JERUSALEM — The European Union set new guidelines Wednesday requiring that Jewish settlements clearly label export products as coming from occupied territories. Israeli leaders condemned the move as discriminatory and warned that relations with their nation’s biggest trading partner could suffer.
The measures, issued by the European Commission, mean that farmers, vintners and manufacturers in East Jerusalem, the West Bank and the Golan Heights — even those employing Palestinian workers — may no longer boast a “Made in Israel” label for Europe-bound goods. Instead, they must tell consumers that the products come from a “settlement” in the territories, which were captured by Israel in the 1967 Arab-Israeli war.
Going forward, the poultry, dates, wine, olive oil, cosmetics and other consumer goods must display labels such as “product from the Golan Heights (Israeli settlement)” or “product from the West Bank (Israeli settlement).”
Products made by Palestinian-owned enterprises in the West Bank could be labeled “product from the West Bank (Palestinian product)” or “product from Palestine.”
The decision represents a setback for the government of Prime Minister Benjamin Netanyahu, whose diplomats have alternately been cajoling and threatening the 28-nation European Union not to move ahead on the new guidelines, which have been under discussion since 2012.
Although the economic impact of the labels will likely be minimal — products from the Jewish settlements represent less than 2 percent of Israeli exports — the move is a potent symbol of Europe’s growing frustration with the collapse of peace talks with the Palestinians against the backdrop of Israel’s 48-year military occupation of the West Bank.
Ohad Cohen, head of the foreign trade administration in the Israeli Economy Ministry, said the rules would cover “maybe 100 companies” that account for about $50 million of the $13 billion in yearly exports to the European Union.
Hours before he was scheduled to meet with Secretary of State John F. Kerry in Washington, Netanyahu said European leaders “should be ashamed” and accused Europe of siding with Palestinian militants.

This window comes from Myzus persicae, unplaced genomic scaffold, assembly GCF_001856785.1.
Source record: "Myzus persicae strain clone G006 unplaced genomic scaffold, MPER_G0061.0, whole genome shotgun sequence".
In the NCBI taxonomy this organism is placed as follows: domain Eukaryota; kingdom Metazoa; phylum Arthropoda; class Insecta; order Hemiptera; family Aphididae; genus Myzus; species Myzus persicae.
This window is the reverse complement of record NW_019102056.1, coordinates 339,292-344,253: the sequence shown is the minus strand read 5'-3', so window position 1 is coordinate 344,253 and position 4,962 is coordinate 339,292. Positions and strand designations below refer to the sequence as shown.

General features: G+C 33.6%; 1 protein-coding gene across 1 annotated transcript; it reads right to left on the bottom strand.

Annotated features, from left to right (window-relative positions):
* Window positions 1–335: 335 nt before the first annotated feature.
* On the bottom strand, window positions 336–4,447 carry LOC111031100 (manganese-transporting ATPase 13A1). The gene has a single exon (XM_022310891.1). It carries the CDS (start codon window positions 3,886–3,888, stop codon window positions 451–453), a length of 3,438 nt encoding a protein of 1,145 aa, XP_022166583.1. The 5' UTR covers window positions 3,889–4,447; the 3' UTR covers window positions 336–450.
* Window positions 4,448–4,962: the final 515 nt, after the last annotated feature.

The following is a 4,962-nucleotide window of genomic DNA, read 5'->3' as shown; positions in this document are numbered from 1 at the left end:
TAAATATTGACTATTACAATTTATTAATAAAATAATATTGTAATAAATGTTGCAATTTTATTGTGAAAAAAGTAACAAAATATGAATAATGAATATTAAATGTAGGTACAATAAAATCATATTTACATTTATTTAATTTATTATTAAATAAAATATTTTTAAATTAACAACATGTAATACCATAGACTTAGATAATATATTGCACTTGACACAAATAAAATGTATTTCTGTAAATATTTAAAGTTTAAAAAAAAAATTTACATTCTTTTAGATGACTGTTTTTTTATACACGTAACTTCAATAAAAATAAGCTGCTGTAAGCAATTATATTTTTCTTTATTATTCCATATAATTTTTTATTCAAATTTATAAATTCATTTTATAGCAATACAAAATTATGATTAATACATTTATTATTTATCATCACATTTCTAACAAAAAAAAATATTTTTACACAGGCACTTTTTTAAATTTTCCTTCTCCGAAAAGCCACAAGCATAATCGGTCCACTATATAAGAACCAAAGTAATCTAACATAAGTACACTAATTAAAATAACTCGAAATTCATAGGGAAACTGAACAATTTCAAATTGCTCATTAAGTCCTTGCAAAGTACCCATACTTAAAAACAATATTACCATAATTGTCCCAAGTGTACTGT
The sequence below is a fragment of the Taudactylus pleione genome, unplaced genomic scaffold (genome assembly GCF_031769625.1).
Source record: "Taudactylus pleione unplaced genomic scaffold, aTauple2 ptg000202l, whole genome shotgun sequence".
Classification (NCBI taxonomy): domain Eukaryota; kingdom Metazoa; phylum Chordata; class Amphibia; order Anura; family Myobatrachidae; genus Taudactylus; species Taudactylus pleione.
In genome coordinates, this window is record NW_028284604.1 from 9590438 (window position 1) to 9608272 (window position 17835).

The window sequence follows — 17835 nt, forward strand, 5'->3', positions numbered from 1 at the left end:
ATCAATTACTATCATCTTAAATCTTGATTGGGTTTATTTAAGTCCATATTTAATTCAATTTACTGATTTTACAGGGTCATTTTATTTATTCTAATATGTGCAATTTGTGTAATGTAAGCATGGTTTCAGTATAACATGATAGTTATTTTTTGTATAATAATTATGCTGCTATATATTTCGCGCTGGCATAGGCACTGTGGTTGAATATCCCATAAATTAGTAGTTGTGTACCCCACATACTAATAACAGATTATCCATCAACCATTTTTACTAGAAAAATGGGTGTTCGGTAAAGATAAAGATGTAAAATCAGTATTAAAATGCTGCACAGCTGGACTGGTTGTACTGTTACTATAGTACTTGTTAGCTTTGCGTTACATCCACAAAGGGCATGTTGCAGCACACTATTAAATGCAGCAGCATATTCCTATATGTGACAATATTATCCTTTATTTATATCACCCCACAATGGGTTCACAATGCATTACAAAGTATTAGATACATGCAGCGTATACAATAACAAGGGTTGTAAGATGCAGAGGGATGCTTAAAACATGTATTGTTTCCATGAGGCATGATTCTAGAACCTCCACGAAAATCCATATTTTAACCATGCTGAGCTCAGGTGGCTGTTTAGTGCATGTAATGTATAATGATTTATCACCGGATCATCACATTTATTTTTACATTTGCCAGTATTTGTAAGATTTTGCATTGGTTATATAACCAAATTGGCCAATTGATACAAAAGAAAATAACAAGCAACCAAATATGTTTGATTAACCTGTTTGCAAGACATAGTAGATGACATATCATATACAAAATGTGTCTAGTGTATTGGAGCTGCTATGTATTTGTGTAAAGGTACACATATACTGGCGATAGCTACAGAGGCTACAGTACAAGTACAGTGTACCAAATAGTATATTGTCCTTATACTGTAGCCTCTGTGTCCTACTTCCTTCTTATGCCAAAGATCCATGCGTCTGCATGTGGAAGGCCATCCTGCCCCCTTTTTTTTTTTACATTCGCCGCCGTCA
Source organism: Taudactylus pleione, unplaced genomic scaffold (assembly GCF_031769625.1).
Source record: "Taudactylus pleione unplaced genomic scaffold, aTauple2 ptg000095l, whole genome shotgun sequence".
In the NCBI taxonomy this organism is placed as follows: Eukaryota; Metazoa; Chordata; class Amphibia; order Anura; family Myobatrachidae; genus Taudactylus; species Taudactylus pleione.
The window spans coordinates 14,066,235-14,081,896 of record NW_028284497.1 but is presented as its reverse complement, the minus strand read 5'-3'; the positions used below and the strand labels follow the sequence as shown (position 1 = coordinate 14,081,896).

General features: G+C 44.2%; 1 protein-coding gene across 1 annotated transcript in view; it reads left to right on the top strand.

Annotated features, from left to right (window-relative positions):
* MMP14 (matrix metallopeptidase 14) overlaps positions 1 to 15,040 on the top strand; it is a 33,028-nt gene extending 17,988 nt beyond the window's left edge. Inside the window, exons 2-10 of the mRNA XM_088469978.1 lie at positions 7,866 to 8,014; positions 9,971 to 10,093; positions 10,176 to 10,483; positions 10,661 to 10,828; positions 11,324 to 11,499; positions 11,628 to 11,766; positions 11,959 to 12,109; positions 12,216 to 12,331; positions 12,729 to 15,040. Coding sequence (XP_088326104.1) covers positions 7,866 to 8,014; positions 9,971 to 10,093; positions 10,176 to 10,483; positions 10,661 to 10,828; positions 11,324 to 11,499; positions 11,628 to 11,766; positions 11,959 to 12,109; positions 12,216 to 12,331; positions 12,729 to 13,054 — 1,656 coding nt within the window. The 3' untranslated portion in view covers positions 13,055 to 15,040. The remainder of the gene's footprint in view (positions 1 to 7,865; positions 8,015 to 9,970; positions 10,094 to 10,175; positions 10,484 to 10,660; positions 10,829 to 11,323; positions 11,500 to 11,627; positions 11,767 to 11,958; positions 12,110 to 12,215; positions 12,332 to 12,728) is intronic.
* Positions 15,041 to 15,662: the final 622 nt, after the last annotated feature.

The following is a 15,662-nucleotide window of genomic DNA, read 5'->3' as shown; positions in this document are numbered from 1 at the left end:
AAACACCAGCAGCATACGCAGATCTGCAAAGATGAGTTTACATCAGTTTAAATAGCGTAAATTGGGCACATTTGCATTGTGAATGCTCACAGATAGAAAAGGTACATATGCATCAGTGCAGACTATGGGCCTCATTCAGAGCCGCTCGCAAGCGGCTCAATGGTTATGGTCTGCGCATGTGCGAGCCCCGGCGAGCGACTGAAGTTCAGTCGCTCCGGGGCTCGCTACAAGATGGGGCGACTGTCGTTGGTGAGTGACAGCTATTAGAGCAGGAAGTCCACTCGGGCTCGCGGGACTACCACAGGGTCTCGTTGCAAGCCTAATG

Israelis and Palestinians have been locked in a recent wave of violence, including deadly knife attacks by Arab assailants.
“The Israeli economy is strong and will withstand this. Those who will suffer will be the Palestinians who are employed in Israeli factories,” the prime minister said.
Israel’s Foreign Ministry called the labeling “a politically motivated and unusual and discriminatory step, that [the E.U.] learned from the world of boycotts.”
Palestinians, meanwhile, basked in a moment of international support. A senior Palestinian official, Saeb Erekat, applauded the European Union and called the labeling measure “a significant move toward a total boycott of Israeli settlements, which are built illegally on occupied Palestinian lands.”
In announcing the new policy, E.U. authorities said it was their duty to fully inform consumers about the geographic origin of products so that the buyers can make informed decisions.
The fallout of the new rules is unclear. Some consumers may choose to support Israel by buying settlement products; others may wish to send a message that they oppose Israel’s behavior.
The European Union does not recognize Israel’s sovereignty over territories occupied by Israel since June 1967, namely the Golan Heights and the West Bank, including East Jerusalem, and considers the Israeli settlements built on those lands to be illegal under international law.
More than 500,000 Jewish settlers live in the West Bank and East Jerusalem on land that the Palestinians want for a future state. There are 16 to 20 industrial parks as well as hundreds of farms, vineyards and date groves. Many employ Palestinian laborers.
The Gaza Strip, a territory ruled by the Islamist movement Hamas, also is included in the new E.U. rules despite the fact that Israel has no presence there.
Michael Oren, a former Israeli ambassador to the United States and now a member of parliament, said plainly that the E.U. decision “is anti-Semitic.”
“There are dozens of border disputes and ‘occupations’ in the world, but the E.U. decided to single out Israel,” Oren told the Jerusalem Post last week. “They are not labeling products from China, India or Turkey — only Israel.”
Science Minister Ofir Akunis called the initiative “a dark stain on the moral fabric of Europe, which bears witness to the fact that the lessons of history have not been learned.” He said the labels would “encourage terrorism.”
The Obama administration — and many members of Congress — oppose boycotts against Israel. But the White House position on the European label rules was less clear.
“We oppose efforts to isolate or delegitimize the state of Israel,” State Department deputy spokesman Mark Toner said Wednesday, declining to define the European move as a boycott.
Toner also repeated the long-standing U.S. position that “settlements are illegitimate, and they’re harmful to prospects for peace and to Israel’s long-term security.”
He added: “It shouldn’t be a surprise to Israel or to anyone that countries are looking at steps that could lead to boycotts or other efforts given their policy on settlements.”
A bipartisan letter signed by 36 U.S. senators, led by Ted Cruz (R-Tex.) and Kirsten Gillibrand (D-N.Y.), said the labeling “appears intended to discourage Europeans from purchasing these products” and “promote a de facto boycott of Israel, a key ally and the only true democracy in the Middle East.”
“We are also deeply concerned that enacting this policy would lead to the broader boycott of Israel,” the letter adds.
Ruth Eglash in Jerusalem and Carol Morello in Washington contributed to this report.